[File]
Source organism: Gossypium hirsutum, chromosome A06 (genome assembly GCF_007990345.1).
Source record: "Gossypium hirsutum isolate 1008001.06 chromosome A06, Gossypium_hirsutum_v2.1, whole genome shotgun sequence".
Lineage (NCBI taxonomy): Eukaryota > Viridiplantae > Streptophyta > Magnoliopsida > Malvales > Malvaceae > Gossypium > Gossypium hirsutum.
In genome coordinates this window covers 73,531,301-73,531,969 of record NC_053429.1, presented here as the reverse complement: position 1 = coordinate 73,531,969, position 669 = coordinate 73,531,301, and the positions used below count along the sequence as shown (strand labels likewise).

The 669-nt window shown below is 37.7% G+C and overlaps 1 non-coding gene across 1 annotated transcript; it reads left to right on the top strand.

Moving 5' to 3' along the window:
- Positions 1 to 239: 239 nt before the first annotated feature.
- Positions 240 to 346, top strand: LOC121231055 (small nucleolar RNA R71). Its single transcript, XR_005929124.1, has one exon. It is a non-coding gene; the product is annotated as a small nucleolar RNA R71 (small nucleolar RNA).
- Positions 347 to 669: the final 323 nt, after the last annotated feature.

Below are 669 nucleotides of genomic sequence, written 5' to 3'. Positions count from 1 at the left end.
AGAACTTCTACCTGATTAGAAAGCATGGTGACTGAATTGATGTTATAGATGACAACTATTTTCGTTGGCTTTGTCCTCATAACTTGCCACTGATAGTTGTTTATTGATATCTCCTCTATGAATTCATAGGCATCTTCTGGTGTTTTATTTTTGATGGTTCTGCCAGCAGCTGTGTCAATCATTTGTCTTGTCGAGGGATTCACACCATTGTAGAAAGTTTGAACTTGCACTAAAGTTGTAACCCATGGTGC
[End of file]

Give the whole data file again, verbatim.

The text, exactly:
Source organism: Gossypium hirsutum, chromosome A06 (genome assembly GCF_007990345.1).
Source record: "Gossypium hirsutum isolate 1008001.06 chromosome A06, Gossypium_hirsutum_v2.1, whole genome shotgun sequence".
Lineage (NCBI taxonomy): Eukaryota > Viridiplantae > Streptophyta > Magnoliopsida > Malvales > Malvaceae > Gossypium > Gossypium hirsutum.
In genome coordinates this window covers 73,531,301-73,531,969 of record NC_053429.1, presented here as the reverse complement: position 1 = coordinate 73,531,969, position 669 = coordinate 73,531,301, and the positions used below count along the sequence as shown (strand labels likewise).

The 669-nt window shown below is 37.7% G+C and overlaps 1 non-coding gene across 1 annotated transcript; it reads left to right on the top strand.

Moving 5' to 3' along the window:
- Positions 1 to 239: 239 nt before the first annotated feature.
- Positions 240 to 346, top strand: LOC121231055 (small nucleolar RNA R71). Its single transcript, XR_005929124.1, has one exon. It is a non-coding gene; the product is annotated as a small nucleolar RNA R71 (small nucleolar RNA).
- Positions 347 to 669: the final 323 nt, after the last annotated feature.

Below are 669 nucleotides of genomic sequence, written 5' to 3'. Positions count from 1 at the left end.
AGAACTTCTACCTGATTAGAAAGCATGGTGACTGAATTGATGTTATAGATGACAACTATTTTCGTTGGCTTTGTCCTCATAACTTGCCACTGATAGTTGTTTATTGATATCTCCTCTATGAATTCATAGGCATCTTCTGGTGTTTTATTTTTGATGGTTCTGCCAGCAGCTGTGTCAATCATTTGTCTTGTCGAGGGATTCACACCATTGTAGAAAGTTTGAACTTGCACTAAAGTTGTAACCCATGGTGC